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A massive fib that's barely considerable as a top 10 with all these ties but I guess it's still a list of my favourites in the collection that I own.
Two of the darkest chamber pieces of the 60's New Wave. Shinoda uses a canvas of Melodrama in the former and of Noir in latter but paints with much darker, more expressionistic strokes than had been seen in either genre up until this point. Both films have incredible scores to match the glorious monochrome image and both display a striking boldness of style of a director at the top of his talents. The penultimate scenes in each film are beyond breathtaking, using music, image and editing to stop the heart beating.
Imamura created one of the greatest bodies of work from any director. His consistency of theme and quality between the late 1950's and early 00's is remarkable. Intentions of Murder is a gem from the 60's period displaying a bold, chilling, challenging and utterly subversive film deeply representative of Imamura's unique perspective of humanity, women, victim, attacker, pathos, comedy and cinema.
Maddin's masterpiece (joint with Heart of the World) and a superb set from Criterion. Maddin had been accused of failing to produce heart and soul in his otherwise visually spectacular and visionary early body of work, but in Brand Upon the Brain!, there is heart, body and soul in abundance. His "Me" Trilogy is among the most reflective, soul bearing and downright hysterical series of work in cinema.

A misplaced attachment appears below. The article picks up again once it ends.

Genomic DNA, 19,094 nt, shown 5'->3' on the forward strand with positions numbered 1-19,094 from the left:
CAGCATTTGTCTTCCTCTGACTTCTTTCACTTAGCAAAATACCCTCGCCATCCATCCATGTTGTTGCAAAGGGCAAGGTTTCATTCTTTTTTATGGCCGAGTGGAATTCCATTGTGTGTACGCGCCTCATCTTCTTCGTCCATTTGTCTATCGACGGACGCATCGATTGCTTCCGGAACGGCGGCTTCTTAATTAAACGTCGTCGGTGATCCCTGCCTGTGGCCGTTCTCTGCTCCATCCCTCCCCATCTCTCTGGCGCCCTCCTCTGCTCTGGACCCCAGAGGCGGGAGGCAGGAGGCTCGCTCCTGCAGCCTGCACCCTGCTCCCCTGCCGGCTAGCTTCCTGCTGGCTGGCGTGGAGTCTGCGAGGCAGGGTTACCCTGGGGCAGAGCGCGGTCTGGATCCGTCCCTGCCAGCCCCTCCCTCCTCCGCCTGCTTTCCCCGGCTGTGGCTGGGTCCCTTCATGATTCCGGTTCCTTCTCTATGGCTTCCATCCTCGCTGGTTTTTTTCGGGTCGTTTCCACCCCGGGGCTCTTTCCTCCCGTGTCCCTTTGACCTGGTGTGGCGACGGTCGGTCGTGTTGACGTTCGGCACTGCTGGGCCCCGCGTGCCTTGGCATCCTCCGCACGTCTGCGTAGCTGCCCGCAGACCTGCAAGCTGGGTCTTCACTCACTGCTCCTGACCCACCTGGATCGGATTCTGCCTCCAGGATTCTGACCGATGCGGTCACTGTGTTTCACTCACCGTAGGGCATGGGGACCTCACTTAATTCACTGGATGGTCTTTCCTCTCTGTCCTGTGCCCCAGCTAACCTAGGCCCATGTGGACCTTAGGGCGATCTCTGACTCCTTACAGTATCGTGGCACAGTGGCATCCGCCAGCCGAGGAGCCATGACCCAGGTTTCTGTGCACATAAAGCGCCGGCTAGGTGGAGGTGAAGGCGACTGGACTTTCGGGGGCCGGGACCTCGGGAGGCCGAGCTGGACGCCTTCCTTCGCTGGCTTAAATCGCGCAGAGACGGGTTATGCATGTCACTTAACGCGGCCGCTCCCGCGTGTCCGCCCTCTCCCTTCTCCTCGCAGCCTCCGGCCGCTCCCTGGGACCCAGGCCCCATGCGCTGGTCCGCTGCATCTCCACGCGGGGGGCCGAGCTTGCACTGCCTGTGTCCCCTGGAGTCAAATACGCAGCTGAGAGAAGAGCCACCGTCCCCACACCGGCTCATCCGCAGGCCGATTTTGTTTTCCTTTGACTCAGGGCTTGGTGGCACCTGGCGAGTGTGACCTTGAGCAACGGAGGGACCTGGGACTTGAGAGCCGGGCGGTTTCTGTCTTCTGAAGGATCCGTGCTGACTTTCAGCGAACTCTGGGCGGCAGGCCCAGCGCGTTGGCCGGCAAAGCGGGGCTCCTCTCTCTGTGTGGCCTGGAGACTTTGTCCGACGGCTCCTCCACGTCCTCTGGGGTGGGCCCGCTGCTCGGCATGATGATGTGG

Wilder at his most acidic. Kirk Douglas gives one of his greatest performances as the wily reporter angling for the scoop at the expense of another man's life. Beautiful cinematography, a great score and one of the finest scripts ever written. A great package too, and a very funny essay from Guy Maddin.
Not my favourite Pasolini, but certainly among his greatest works. The tracking shots with Magnani through the streets are terrific and further display Pasolini's great skill at shooting on location. Magnani steals the screen (even from Franco Citti's superb performance as a slimy pimp) as the ex-prostitute looking for regeneration and re-connection with a son once abandoned.
Sirk's most moving melodrama. Rock Hudson has never been better as the tree-surgeon who finds love with Jane Wyman's society widow, caught between Hudson's individualism and a self-centred heart of the children and society pals of whom she used to dote. Afraid to abandon the safety net of her society life for a simpler but love-filled existence with this younger man, Sirk paints heart break and wasted life in every frame. The reflection of Wyman on her new Christmas present will break hearts forever.